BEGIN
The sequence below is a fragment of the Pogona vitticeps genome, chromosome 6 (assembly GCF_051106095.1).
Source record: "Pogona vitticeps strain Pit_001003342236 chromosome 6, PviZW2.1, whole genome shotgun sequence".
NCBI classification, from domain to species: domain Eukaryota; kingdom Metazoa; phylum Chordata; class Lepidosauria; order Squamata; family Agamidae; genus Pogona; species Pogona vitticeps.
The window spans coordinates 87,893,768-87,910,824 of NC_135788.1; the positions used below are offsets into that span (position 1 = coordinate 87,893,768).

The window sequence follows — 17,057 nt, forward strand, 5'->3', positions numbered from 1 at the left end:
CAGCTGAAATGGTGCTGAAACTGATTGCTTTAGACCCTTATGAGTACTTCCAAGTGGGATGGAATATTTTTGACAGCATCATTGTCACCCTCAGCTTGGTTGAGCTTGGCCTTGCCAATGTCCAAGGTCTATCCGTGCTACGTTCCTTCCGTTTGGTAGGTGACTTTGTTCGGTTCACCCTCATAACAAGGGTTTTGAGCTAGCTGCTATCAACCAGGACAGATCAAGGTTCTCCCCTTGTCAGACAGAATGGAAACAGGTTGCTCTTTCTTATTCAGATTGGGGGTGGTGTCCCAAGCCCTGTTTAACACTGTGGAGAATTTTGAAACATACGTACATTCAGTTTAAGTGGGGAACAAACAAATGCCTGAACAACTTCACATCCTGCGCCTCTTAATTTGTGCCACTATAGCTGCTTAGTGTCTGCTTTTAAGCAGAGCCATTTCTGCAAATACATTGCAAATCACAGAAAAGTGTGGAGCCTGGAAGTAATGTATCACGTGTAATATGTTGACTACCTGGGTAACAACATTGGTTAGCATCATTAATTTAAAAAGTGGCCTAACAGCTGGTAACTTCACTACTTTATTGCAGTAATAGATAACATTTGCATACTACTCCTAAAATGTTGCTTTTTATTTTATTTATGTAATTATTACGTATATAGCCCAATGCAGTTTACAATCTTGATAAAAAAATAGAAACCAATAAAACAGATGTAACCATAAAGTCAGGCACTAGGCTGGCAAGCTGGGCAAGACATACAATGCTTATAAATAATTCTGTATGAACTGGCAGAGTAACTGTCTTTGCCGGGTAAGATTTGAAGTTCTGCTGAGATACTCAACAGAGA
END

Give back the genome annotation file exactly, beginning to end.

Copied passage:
The sequence below is a fragment of the Pogona vitticeps genome, chromosome 6 (assembly GCF_051106095.1).
Source record: "Pogona vitticeps strain Pit_001003342236 chromosome 6, PviZW2.1, whole genome shotgun sequence".
NCBI classification, from domain to species: domain Eukaryota; kingdom Metazoa; phylum Chordata; class Lepidosauria; order Squamata; family Agamidae; genus Pogona; species Pogona vitticeps.
The window spans coordinates 87,893,768-87,910,824 of NC_135788.1; the positions used below are offsets into that span (position 1 = coordinate 87,893,768).

The window sequence follows — 17,057 nt, forward strand, 5'->3', positions numbered from 1 at the left end:
CAGCTGAAATGGTGCTGAAACTGATTGCTTTAGACCCTTATGAGTACTTCCAAGTGGGATGGAATATTTTTGACAGCATCATTGTCACCCTCAGCTTGGTTGAGCTTGGCCTTGCCAATGTCCAAGGTCTATCCGTGCTACGTTCCTTCCGTTTGGTAGGTGACTTTGTTCGGTTCACCCTCATAACAAGGGTTTTGAGCTAGCTGCTATCAACCAGGACAGATCAAGGTTCTCCCCTTGTCAGACAGAATGGAAACAGGTTGCTCTTTCTTATTCAGATTGGGGGTGGTGTCCCAAGCCCTGTTTAACACTGTGGAGAATTTTGAAACATACGTACATTCAGTTTAAGTGGGGAACAAACAAATGCCTGAACAACTTCACATCCTGCGCCTCTTAATTTGTGCCACTATAGCTGCTTAGTGTCTGCTTTTAAGCAGAGCCATTTCTGCAAATACATTGCAAATCACAGAAAAGTGTGGAGCCTGGAAGTAATGTATCACGTGTAATATGTTGACTACCTGGGTAACAACATTGGTTAGCATCATTAATTTAAAAAGTGGCCTAACAGCTGGTAACTTCACTACTTTATTGCAGTAATAGATAACATTTGCATACTACTCCTAAAATGTTGCTTTTTATTTTATTTATGTAATTATTACGTATATAGCCCAATGCAGTTTACAATCTTGATAAAAAAATAGAAACCAATAAAACAGATGTAACCATAAAGTCAGGCACTAGGCTGGCAAGCTGGGCAAGACATACAATGCTTATAAATAATTCTGTATGAACTGGCAGAGTAACTGTCTTTGCCGGGTAAGATTTGAAGTTCTGCTGAGATACTCAACAGAGA